HTTP was not designed to (nor can it still) handle state. The browsers supporting it where not designed to support applications either.

On the other hand the majority OS (MS-DOS) of the time could not either.

I need to add a note here that I'm not bashing MS (much as I would like to ;) because this was and still is an industry wide problem and MS where but are nolonger the major problem at the time.

MS tried to resolve the Dos Woes by an "application on top" which was called "Windows" to provide mult-application support. After two previous very woefull attempts (any one remember using Windows 2?) the third version started to get traction. This was due in the main to the hardware actually being able to support the idea.

However It is important to remember that MS saw the "shining path" as the issolated (except for data) desktop each running MS Apps.

MS then under competition from the likes of Ray Norder at Novel moved into the network application world (Win 3.11, NT 3.51/4.0) but only for business users to access data. However that irritating "internet thingy" was begining to become very much used by home users. And MS played catchup/spoiler with IE.

However the Internet and especialy HTTP kept moving from strength to strength.

MS now under anti competition threats moved IE into windows.

Which was (and still is) a major major security issue. IE was effectivly the new "multi-application desktop". But unlike the underlying NT desktop which had some working security measures to isolate applications memory space and threads it had none.

A number of people myself included pointed out that the OS security was fairly irrelevant when the Apps where all running under IE which had become the "new OS, without security".

You can imagine what a surprise it was to wake up and find not the old and tired tastless and stodgy MS chaff in the breakfast bowl but a nice new lean shiny chrome which architecturaly addressed many of the IE issues (and can solve many of the Internet apps issues as well just via segregation).

So historicaly security has risen behind the applications not with them. And for many multitasking environments that apps run in there is no security of any worth.

The apps have moved from being relativly begnin objects to being out right attack objects getting in to the heart of where the users have the all important data they are trying to use (and optionaly protect).

But the next stage is afoot and that is common apps with poor API's such as the likes of Adobe, MS and many others some as helpers (plugins) and some as presentation extension (applications).

For instance a minor change in say flash can have a critical security effect on not just the user but the web apps as well.

So call it my "no brainer" prediction for 2010, the industry will conclude that the cloud (so far) non event will be stalled due to application security issues.

And where are all these issues going to come from,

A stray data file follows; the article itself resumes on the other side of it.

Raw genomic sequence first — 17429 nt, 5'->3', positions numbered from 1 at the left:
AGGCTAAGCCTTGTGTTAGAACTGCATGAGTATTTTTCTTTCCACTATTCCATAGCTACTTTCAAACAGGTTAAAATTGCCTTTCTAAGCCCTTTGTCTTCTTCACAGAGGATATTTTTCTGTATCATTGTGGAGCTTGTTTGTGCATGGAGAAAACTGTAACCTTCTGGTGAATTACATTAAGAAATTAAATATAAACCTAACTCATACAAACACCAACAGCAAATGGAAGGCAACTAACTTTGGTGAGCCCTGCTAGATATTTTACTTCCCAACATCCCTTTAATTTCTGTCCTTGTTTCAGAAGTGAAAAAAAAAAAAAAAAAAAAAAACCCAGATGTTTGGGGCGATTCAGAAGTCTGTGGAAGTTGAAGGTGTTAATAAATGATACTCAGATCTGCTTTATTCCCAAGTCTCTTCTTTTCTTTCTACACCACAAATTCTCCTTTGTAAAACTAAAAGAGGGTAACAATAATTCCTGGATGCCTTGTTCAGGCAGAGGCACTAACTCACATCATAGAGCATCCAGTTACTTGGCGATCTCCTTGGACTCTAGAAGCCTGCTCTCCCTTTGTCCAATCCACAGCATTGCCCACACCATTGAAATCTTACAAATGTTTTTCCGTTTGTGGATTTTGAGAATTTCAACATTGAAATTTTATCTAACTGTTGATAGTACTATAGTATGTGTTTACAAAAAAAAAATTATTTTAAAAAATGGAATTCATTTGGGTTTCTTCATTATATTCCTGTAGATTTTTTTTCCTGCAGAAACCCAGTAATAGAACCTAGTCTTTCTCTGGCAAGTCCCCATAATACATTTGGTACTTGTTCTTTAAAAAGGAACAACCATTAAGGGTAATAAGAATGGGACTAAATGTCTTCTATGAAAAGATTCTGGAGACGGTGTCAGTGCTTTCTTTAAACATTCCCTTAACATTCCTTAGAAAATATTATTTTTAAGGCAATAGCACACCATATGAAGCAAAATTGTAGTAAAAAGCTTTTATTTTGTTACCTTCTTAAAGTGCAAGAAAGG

1, Poorly designed interfaces.
2, Insecure example code.
3, Out of date code being re-used.

But ultimatly they all derive from "Market imperative". That is the Internet has removed geospatial limitations it is now all about time to market to get the founders market share.

@.@ I hope I have made sufficient effort to show I'm not under durance vile (or medical as it was) today 8)

MarkJanuary 22, 2010 11:48 AM

This was a good intro-level overview. I found it interesting that the author seems to be addressing web developers on the newbie end of the spectrum, and he seems to take for granted that they don't know a thing about the HTTP protocol or how browsers actually work.

I think he's right; I've met plenty of web developers who lacked any knowledge of, or even interest in, the basic technologies their applications rely on. I work with a number of folks who develop for a major application suite that has a sort of pseudo-code, from which server-side Java and client-side Javascript are built. The software being a web application, I assumed the developers would at least have a passing knowledge of Javascript, but that's not the case. Many of them do not even make a conceptual distinction between code that runs on the server vs. the client.

I think this phenomenon probably has a lot to do with the sorry state of affairs we're in.

BrianJanuary 22, 2010 4:49 PM

Honestly, that page seems too remedial to me, yet, I know that people who don't understand any of that are deploying web sites... It kind of scares me really...

Nick PJanuary 23, 2010 1:19 PM

@ Rob Lewis

Yes, I remember you. I believe, though, that your DoD claims are somewhat misleading. They probably refer to the "Sai" file server, which is a particular application of Trustifier and one that traditional MLS already handles quite well. Two things: trustifier surviving in such a restricted, well-understood setup doesn't imply it would protect a web server as well; evaluations of trustifier meta-kernel do not mean the "ryu" web security solution is just as secure.